So, by looking into the previous two sections we know that the best starter lens for astrophotography is a relatively wide-angle lens with as big a clear aperture as possible.

That’s narrowed it down significantly, but there are still plenty of options to consider. Let’s take a look at some of the best lens options on offer:

Note: The below links are affiliate links, meaning that if you buy the product using one of these links I will receive a small commission. There is no additional charge to you, but the commission from these links help with the running costs of this website and allow me to continue providing free tutorials and guides.

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Best Prime Lenses for Astrophotography – The Cheaper Option

Rokinon / Samyang 14mm f/2.8 IF ED UMC

  • Rokinon FE14M-C 14mm F2.8 Ultra Wide Lens for Canon (Black)

    Rokinon FE14M-C 14mm F2.8 Ultra Wide Lens for Canon (Black)

    • Ultra wide-angle 14mm lens with an approximately 90° angle of view using an APS-C camera, for dramatic effects
    • Lens has a minimum focusing distance of 0.9' (28 cm) for enhanced close-up shots. Lens includes a built-in petal-type lens hood.Do not soak the lens in water, and avoid water splashing onto the lens
    Rating:

Lens Mount Availability – Nikon, Sony E Mount, Samsung NX, Pentax KAF, Sony A, Canon EOS, Sony Alpha, Minolta AF, Olympus 4/3rds, Pentax K SMC-F, Canon EF, Sony FE

Max Shutter Speed (using Rule of 500) – 35 seconds

Autofocus – No

Full Frame Compatible – Yes

Clear Aperture Size – 5mm

Irix 15mm f/2.4 (Blackstone or Firefly)

Lens Mount Availability – Nikon F, Canon EF, Pentax K

Max Shutter Speed (using Rule of 500) – 33 seconds

Autofocus – No

Full Frame Compatible – Yes

Clear Aperture Size – 6.25mm

Sigma 20mm f/1.4 DG HSM

Lens Mount Availability – Nikon F, Sigma SA, Canon EF, Sony E

Max Shutter Speed (using Rule of 500) – 25 seconds

Autofocus – Yes

Full Frame Compatible – Yes

Clear Aperture Size – 14.3mm

Rokinon / Samyang 24mm f/1.4 ED AS UMC

Lens Mount Availability – Nikon F, Sony E, Samsung NX, Pentax KAF, Sony A, CAnon EOS, Sony Alpha, Minolta AF, Olympus 4/3rds, Pentax K SMC-F, Canon EF, Sony FE

Max Shutter Speed (using Rule of 500) – 20 seconds

Autofocus – No

Full Frame Compatible – Yes

Clear Aperture Size – 17.1mm

Best Zoom Lenses for Astrophotography – Feeling Flush?

Tamron 15-30mm f/2.8 Di VC USD

Lens Mount Availability – Nikon F, Canon EF, Sony A

Max Shutter Speed (using Rule of 500) – 33 seconds

Autofocus – Yes

Full Frame Compatible – Yes

Tokina AT-X 11-16mm f/2.8 DXII

Lens Mount Availability – Nikon F, Canon EF, Sony Alpha

Max Shutter Speed (using Rule of 500) – 29 seconds

Autofocus – Yes

Full Frame Compatible – No

Nikon 14-24mm f/2.8 ED

Lens Mount Availability – Nikon F

Max Shutter Speed (using Rule of 500) – 35 seconds

Autofocus – Yes

Full Frame Compatible – Yes

Canon EF 16-35mm f/2.8L II USM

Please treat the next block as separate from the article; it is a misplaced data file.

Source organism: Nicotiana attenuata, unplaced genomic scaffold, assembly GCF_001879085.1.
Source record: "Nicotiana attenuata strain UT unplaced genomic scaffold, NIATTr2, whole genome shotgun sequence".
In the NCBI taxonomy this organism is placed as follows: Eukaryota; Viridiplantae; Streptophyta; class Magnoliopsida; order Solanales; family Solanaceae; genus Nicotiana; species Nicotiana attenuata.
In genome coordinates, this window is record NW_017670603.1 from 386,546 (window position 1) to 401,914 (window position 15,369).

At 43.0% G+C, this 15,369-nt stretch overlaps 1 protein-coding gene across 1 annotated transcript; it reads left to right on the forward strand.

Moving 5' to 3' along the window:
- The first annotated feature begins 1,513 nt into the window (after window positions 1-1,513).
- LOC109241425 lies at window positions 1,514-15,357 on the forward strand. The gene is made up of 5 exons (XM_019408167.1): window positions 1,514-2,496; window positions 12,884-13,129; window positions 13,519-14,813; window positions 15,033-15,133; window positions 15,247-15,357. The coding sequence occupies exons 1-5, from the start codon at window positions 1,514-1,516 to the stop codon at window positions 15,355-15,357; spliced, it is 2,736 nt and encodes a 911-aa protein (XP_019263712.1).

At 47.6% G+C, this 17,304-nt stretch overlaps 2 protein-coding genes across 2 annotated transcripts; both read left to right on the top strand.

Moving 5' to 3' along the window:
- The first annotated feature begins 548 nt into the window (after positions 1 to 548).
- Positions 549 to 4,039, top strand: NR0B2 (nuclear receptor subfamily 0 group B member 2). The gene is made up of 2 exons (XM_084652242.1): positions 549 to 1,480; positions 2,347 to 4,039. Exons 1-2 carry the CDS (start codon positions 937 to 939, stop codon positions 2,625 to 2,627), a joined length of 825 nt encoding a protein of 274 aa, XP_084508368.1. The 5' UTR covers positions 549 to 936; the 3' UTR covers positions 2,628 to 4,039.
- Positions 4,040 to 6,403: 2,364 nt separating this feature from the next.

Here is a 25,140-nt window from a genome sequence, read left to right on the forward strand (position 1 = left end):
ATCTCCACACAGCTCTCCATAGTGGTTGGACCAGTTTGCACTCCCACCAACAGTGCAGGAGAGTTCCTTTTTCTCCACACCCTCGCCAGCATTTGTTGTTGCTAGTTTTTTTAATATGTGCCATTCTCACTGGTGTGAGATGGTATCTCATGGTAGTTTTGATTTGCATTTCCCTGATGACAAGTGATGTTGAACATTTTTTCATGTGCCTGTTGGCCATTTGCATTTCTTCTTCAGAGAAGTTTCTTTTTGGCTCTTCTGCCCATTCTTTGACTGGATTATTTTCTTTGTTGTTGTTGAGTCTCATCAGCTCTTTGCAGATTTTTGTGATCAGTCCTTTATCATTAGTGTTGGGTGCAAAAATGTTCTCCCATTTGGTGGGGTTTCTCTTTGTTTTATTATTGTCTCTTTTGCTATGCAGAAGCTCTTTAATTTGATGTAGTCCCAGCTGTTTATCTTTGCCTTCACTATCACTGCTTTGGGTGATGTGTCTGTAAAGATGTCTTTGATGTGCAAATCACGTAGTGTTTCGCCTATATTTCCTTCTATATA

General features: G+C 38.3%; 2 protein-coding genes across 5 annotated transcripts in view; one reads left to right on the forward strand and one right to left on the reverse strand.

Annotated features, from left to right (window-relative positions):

Lens Mount Availability – Canon EF

Max Shutter Speed (using Rule of 500) – 31 seconds

Autofocus – Yes

Full Frame Compatible – Yes

Our Astrophotography Lens Recommendations

Deciding which lens to actually purchase depends a lot on your situation. Do you have a large budget or are you looking for a more wallet friendly solution? Is autofocus important to you? Could you kill two birds with one stone and buy a lens to use in other areas of your photography as well?

Hopefully the list below should lead you in the right direction:

Best Budget Lens for Astrophotography – Rokinon / Samyang 14mm f/2.8 IF ED UMC

Best Zoom Lens for Astrophotography – Tamron 15-30mm f/2.8 Di VC USD

Best Mid-Range Astrophotography Lens – Irix 15mm f/2.4 Blackstone

Overall Best Lens for Astrophotography – Rokinon / Samyang 24mm f/1.4 Aspherical

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That’s right, our overall winner isn’t the most expensive lens! The Rokinon 24mm f/1.4 offers better image quality than its 14mm f/2.8 little brother, as well as a wider aperture. In addition, the clear aperture is impressively large at just over 17mm, while retaining a short enough focal length for a 20 second exposure.

This lens is absolutely the best balance between image quality, astrophotography suitability, and affordability.

Final Thoughts

Astrophotography is a genre of photography that can be taken as far as your wallet allows. The sky is the limit, literally.

You can spend tens of thousands of dollars on telescopes, adaptors, star trackers, and all manner of things and delve into an entire new subset of photography. Buying a more suitable lens could be all you ever need to fulfil your astrophotography ambitions, and as you can see it can be done on a rather modest budget if you’re willing to make some small sacrifices.

If you’re left wanting more though, sign up to our email list here. We’ve got an exciting project in the making that can banish those pesky shutter speed restrictions and allow you to further improve the quality of your images. To make matters even better, it’s something that will cost you less than a meal out!

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About Alex W.

Alex is the owner and lead writer for Click and Learn Photography. An avid landscape, equine, and pet photographer living and working in the beautiful Lake District, UK, Alex has had his work featured in a number of high profile publications, including the Take a View Landscape Photographer of the Year, Outdoor Photographer of the Year, and Amateur Photographer Magazine.